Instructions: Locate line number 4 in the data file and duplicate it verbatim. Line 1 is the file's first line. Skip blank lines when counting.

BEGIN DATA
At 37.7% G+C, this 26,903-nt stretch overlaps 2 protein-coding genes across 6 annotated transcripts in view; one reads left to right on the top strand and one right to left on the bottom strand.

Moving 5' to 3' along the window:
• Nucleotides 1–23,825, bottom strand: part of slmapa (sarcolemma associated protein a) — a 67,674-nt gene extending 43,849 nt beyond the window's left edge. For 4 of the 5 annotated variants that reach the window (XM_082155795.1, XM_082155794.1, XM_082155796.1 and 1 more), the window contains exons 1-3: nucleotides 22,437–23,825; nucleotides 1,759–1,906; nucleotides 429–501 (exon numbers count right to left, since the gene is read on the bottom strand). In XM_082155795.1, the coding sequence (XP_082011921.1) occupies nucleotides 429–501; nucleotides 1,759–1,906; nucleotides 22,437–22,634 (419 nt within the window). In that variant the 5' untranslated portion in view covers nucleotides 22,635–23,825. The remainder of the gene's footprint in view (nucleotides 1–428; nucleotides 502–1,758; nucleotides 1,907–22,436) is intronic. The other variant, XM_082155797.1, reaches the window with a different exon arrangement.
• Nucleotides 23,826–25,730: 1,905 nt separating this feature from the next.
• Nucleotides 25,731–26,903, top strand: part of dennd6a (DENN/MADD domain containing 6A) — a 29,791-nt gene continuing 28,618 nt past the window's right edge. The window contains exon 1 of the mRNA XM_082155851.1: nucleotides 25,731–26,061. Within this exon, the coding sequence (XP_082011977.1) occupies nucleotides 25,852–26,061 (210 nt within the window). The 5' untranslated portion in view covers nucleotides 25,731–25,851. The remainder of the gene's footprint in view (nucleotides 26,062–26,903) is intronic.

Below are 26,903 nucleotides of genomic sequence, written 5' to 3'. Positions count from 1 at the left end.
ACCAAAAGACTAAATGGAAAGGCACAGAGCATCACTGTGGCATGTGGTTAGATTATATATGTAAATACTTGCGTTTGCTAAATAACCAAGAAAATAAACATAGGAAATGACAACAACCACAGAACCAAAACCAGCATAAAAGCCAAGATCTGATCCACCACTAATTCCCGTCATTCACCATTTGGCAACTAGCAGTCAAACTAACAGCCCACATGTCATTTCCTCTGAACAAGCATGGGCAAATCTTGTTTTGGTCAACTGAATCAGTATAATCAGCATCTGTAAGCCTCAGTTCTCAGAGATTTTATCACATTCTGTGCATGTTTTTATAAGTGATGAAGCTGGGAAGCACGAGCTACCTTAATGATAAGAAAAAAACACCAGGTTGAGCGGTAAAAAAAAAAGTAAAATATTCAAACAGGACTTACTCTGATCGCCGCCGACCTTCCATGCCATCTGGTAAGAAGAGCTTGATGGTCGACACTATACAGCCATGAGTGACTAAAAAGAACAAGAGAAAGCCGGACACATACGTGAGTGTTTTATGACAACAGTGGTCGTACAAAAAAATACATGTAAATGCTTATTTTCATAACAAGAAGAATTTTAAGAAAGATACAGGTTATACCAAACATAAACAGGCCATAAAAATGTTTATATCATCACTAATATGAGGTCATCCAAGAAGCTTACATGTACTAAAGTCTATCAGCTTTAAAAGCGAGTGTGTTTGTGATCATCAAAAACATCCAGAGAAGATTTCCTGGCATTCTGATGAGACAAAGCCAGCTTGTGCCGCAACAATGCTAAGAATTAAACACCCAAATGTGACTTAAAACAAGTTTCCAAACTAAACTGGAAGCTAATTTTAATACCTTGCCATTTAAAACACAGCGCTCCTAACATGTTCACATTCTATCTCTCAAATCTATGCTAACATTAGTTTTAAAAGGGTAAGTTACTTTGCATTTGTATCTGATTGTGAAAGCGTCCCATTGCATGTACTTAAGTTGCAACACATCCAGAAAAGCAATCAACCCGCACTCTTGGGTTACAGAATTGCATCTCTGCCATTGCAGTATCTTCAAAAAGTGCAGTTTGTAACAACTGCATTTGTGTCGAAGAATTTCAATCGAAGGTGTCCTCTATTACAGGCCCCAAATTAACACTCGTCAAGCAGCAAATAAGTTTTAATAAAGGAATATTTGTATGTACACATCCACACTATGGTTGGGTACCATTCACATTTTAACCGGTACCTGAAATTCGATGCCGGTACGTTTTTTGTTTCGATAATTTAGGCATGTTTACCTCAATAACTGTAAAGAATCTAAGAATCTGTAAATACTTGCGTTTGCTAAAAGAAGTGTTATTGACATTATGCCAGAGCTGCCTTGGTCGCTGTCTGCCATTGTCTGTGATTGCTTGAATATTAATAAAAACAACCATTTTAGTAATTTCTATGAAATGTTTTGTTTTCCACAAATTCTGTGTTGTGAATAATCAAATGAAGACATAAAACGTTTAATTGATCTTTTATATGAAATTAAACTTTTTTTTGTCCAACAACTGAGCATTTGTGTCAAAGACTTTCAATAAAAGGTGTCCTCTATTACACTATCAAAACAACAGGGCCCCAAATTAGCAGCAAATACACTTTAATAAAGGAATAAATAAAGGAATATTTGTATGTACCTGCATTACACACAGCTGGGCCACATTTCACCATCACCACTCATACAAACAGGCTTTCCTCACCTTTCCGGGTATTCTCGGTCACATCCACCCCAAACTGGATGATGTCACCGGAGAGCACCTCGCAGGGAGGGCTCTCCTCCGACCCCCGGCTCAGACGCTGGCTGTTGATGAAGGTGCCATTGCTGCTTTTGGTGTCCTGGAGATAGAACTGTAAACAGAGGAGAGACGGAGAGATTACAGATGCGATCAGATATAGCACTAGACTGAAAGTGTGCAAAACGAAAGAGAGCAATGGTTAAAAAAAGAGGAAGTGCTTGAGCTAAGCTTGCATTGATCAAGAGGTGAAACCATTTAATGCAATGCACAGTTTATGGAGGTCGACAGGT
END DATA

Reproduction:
• Nucleotides 23,826–25,730: 1,905 nt separating this feature from the next.